QUICK LIVE PERFORMANCE QUIZ

There are a lot of things we all know (or think we know) about the ins and outs of live performance, since most of us have been dealing with it professionally for years. But do we? Take the Quick Live Performance Quiz and see! We’ll start with some stuff most of us already know:

IT’S FAIRLY COMMON KNOWLEDGE THAT…  

…developing a great live show and building a live show fan base are essential to entice the attention of a manager, agent, record company or investor these days. If you don’t have a great live act to back up your music, the odds are decidedly against you.

…the ability to sing and play your songs at the same time is a craft that can be taught and learned by rote. But to entertain? That is an art, and it can only be realized by taking the learned craft up one level into experimental rehearsal.

…the first two things a performer needs to do in order to win over an audience are the same two things you need to do when meeting people for the first time. Make eye contact and smile – and do so frequently during the entire time you’re on stage.

…when a performer is uncomfortable on stage, the audience is uncomfortable as well.

…most recorded songs should be moved up a key or two for live performances in order to project more emotion.

BUT DID YOU KNOW THAT…

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YOUR NAME IS YOUR LIFE BUT HOW DO YOU SPELL THAT?

FAME. FAME. FAME. FAME. FAME. FAME. FAME. FAME. FAME. WHAT’S YOUR NAME?” – David (Jones) Bowie

Last year’s Scripps National Spelling Bee ended in a tie for the second year in a row. Vanya Shivashankar and Gokul Venkatachalam both correctly spelled through the list of 11 championship words, which included such everyday terms as boquetiere (an assortment of fresh vegetables) and hippocrepiform (shaped like a horseshoe), to share in the trophy. I would suggest that there could have been an obvious tiebreaker to establish a true winner of the spelling bee – each of the finalists should have been asked to spell each other’s last name.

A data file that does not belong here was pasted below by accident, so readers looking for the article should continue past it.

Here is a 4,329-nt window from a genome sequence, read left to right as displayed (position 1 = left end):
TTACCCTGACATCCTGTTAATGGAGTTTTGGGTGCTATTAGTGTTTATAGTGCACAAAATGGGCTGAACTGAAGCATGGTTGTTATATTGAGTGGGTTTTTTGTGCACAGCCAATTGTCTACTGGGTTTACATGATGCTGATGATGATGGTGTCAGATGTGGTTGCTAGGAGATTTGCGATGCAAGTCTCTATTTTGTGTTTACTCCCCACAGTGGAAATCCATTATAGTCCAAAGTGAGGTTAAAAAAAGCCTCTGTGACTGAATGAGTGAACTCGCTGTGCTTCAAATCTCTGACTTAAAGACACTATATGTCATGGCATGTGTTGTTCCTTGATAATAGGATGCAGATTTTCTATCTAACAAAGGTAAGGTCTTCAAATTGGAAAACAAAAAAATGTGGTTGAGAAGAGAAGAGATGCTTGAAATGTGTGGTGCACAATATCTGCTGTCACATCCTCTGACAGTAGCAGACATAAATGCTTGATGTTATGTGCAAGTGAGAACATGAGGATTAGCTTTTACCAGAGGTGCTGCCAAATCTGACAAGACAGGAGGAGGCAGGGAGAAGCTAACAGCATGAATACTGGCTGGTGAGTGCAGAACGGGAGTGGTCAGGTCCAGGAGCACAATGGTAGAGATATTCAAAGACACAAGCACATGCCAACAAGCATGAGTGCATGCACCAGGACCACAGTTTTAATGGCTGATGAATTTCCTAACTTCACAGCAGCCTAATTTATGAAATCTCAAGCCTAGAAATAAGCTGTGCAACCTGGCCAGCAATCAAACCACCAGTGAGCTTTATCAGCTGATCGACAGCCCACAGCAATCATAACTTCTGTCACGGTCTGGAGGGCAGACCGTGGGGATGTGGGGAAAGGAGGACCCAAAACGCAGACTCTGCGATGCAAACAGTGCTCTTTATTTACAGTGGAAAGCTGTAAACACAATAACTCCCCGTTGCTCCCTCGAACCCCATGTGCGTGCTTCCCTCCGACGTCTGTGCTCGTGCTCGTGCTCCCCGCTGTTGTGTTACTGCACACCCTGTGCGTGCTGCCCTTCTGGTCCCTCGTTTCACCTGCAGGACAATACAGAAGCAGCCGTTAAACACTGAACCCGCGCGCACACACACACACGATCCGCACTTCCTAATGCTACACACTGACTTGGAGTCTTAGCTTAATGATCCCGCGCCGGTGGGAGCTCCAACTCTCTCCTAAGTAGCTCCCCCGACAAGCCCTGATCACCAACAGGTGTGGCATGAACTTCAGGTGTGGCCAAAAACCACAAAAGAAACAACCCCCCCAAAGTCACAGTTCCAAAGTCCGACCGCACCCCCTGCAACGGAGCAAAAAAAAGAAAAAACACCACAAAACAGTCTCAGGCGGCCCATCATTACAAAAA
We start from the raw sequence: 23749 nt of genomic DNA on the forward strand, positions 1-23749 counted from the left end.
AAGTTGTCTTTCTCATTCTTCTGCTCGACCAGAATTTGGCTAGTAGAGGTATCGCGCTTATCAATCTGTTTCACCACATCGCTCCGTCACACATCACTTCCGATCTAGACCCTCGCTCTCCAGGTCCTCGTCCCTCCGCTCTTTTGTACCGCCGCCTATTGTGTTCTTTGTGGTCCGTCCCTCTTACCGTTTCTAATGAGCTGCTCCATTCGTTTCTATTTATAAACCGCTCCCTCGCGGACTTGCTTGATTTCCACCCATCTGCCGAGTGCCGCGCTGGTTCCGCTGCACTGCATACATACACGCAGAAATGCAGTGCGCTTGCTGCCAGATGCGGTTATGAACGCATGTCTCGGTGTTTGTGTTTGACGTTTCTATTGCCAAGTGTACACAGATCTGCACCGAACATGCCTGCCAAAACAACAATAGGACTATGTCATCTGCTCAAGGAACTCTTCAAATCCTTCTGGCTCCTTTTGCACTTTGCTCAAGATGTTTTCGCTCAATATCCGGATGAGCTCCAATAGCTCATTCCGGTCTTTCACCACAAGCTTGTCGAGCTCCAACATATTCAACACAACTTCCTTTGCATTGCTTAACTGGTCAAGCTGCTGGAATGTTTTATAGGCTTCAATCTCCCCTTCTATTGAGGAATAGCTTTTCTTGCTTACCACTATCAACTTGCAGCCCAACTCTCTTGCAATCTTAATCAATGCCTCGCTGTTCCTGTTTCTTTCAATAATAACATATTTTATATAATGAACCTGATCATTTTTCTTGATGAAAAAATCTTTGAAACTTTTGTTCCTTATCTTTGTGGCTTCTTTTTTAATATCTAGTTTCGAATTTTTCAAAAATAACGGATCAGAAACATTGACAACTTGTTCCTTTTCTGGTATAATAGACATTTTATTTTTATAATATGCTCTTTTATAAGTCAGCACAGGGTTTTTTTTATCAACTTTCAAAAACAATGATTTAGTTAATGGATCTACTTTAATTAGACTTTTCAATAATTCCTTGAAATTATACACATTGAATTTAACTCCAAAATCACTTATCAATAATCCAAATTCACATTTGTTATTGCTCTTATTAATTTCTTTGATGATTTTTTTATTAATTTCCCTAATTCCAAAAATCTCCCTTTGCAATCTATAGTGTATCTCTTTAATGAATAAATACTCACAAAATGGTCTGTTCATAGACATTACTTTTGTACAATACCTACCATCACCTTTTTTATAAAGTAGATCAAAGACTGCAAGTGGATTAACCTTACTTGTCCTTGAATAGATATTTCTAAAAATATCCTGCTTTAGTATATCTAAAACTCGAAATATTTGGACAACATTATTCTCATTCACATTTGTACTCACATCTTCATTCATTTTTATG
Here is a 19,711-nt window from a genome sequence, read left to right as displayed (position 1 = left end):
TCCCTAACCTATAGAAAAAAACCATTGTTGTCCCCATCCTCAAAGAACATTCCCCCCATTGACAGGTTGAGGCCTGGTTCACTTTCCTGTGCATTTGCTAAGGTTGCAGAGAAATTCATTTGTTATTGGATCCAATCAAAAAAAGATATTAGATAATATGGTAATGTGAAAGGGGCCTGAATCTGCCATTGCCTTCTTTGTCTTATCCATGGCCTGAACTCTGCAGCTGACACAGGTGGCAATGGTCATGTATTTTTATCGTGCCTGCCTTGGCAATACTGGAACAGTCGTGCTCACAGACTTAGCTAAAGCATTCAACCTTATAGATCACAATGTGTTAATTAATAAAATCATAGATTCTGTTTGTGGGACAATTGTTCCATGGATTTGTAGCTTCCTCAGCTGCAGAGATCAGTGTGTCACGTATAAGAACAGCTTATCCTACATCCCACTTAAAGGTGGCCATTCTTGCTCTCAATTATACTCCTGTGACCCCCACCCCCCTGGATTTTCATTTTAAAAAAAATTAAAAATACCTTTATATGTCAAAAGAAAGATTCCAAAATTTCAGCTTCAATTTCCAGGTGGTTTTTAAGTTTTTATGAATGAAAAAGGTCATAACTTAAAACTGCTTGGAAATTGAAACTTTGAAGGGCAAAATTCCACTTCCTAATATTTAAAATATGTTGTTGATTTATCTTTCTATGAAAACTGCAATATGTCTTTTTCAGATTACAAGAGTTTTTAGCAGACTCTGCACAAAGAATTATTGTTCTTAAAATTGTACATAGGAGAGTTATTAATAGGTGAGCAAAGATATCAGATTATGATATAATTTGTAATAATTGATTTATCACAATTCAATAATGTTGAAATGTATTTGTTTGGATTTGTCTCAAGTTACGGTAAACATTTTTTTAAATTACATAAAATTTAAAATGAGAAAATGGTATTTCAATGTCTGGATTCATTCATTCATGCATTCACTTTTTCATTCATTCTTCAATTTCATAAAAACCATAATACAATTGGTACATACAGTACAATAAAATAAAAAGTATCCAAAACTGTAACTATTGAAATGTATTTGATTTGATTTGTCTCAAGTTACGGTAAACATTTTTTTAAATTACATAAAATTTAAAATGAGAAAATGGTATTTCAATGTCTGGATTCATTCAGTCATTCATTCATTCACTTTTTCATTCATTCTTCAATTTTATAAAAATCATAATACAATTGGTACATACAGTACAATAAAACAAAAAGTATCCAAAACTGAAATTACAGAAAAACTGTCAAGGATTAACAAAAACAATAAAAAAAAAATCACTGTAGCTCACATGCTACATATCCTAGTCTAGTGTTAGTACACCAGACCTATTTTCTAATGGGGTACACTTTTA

But I really feel badly for them. They’re both going to be spending a good portion of the rest of their lives spelling their names for school administrators, government workers and, dare I say it, their fans!

And what’s worse, sociologists tell us that your name is your life. It shapes who you are during your formative years and changing it after you go out into the world will have little to no effect on who you really are. All your personality traits are instilled by that age and whatever name you carried around up to that point, that’s who you are.

So Marilyn Manson is still Ohio-born Brian Warner, Lil Wayne can’t shake being Dwayne Carter, Jr. and Queen Latifah is Dana Owens underneath all that talent. Calling herself St. Vincent doesn’t cover up the real Annie Clark and recent RnR Hall of Fame inductees Richard Starkey and Joan Larkin only pretend to be Ringo Starr and Joan Jett, respectively.

Regardless, everyone who wants to become an entertainer should at some point early on decide if their given name is indeed befitting star status. Or, more objectively, can it be pronounced and spelled by the general public? I would have to assume that that would be the underlying reason why Farrokh Bulsara came to be known as Freddie Mercury. And why Calvin Broadus, Jr. decided that perhaps his fans might find Snoop Dogg easier to spell. And obviously who would want to be Chiam Witz when Gene Simmons was available? 

Of course, there are many reasons other than spelling and pronunciation to change your name to get into show biz. Is your current name unattractive, dull or unintentionally amusing? Is the new name more memorable or attention getting? Will it automatically depict you as an entertainer? Does your original name brand you as someone other than what you’d like your admiring public to think of you? You’ll find some surprising examples when you hit the Continue reading button below.

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